By Kevin Evans
Terrace and its neighbours are on the cusp of an economic boom, with plenty of reason to celebrate the growing list of major projects.
However, it does beg the question: Will we have the skilled workers to fill these jobs?
Over the next decade, at least one million jobs are expected to open up in B.C. and three out of every four will require some post-secondary education or skills training.
In the Terrace region, skilled trades jobs are expected to account for nearly 14 per cent of overall employment by 2020 – amounting to approximately 6,400 jobs.
This growing labour demand comes at a time when the province’s existing skilled workforce is shrinking and more tradespeople are transitioning to retirement.
The promise of significant prosperity and employment is currently within our reach, but how we respond to it will determine whether we meet this opportunity or let it slip through our hands.
If we want growth to continue in Terrace and throughout the province, we will need to hire more apprentices and make sure they get the guidance and job training they need.
This was the topic discussed by more than 150 business, labour and training providers who recently came together to discuss the state of B.C.’s skilled trades at the Industry Training Authority’s Facing the Challenge conference.
Participants supported the call for a shift towards a much stronger training culture where employers see the value in work-based training programs, and see the investment in apprenticeship as a reasonable price to pay in order to participate in B.C.’s coming development boom.
Adding to this rallying cry are two recent announcements from the Ministry of Jobs, Tourism and Innovation committing nearly $25M to skilled trades training initiatives across the province over the next few years.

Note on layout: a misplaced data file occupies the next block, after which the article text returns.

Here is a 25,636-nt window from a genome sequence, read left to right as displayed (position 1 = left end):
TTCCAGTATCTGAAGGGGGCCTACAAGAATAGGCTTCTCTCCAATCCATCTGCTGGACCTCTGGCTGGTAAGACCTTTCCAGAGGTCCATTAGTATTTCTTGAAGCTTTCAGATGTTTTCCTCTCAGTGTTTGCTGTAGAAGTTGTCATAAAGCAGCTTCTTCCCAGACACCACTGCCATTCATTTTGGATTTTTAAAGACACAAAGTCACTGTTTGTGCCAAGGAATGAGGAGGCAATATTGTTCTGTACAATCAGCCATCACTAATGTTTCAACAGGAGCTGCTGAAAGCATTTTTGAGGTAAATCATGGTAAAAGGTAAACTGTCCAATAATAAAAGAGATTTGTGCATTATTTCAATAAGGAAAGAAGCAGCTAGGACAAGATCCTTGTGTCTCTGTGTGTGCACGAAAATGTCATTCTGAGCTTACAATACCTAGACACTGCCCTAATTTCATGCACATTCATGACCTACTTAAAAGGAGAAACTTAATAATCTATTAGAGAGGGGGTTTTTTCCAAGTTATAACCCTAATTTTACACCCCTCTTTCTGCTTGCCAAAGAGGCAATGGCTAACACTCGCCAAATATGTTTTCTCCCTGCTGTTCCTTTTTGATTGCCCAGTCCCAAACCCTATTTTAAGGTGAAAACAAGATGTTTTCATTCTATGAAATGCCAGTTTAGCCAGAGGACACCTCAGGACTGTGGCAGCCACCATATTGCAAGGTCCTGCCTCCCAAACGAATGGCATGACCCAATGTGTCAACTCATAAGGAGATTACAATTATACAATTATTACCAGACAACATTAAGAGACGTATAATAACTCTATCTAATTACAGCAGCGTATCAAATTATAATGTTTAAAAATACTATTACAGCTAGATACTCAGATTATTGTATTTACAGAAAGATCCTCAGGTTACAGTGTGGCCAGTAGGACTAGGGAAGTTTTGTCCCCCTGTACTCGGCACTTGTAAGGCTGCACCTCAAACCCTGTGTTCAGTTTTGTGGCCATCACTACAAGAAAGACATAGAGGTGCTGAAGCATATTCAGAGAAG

Currently, the province invests more than $100 million annually in the ITA to support over 140 diverse training programs, including more than 40 Red Seal trades.
There are over 38,000 apprentices, youth and pre-apprenticeship training participants registered in B.C.
And since 2004, the number of apprentices has more than doubled. Yet, much more needs to be done to ensure we continue on the right track. In order to guarantee the best and brightest workforce for our economy, government, industry and labour need to continue working together to increase apprentice opportunities in all trades.
From a business perspective, sponsoring an apprentice simply makes sense: according to the Canadian Apprenticeship Forum, employers receive an average of $1.47 for every dollar they invest into hiring an apprentice.
Apprentices also bring many things to the table, such as a reliable and well-trained staff member; an employee who is eager to learn and committed to long-term skills development; and a loyal, skilled workforce capable of helping a business evolve and succeed.
Ensuring that apprenticeship programs are available for everyone in B.C. is a key component of ITA’s mandate.
That’s why ITA’s women in trades training, immigrants in trades training, and aboriginal and youth initiatives encourage employers to tap into the full range of B. C.’ s potential workforce resources as part of a long- term strategy to fill these needs.
As Terrace heads into an exciting new phase of development, we need to recognize that a very real constraining factor for succeeding may be the lack of human capital. All of us – industry, government, and labour – must rise to the occasion to meet this challenge head on.
Supporting skilled trades training and the investment into apprenticeship is one of the surest ways we’ll be able to do this.
Kevin Evans is the chief executive officer of the Industry Training Authority, a provincial Crown agency responsible for managing and expanding B. C.’ s industry training and apprenticeship system.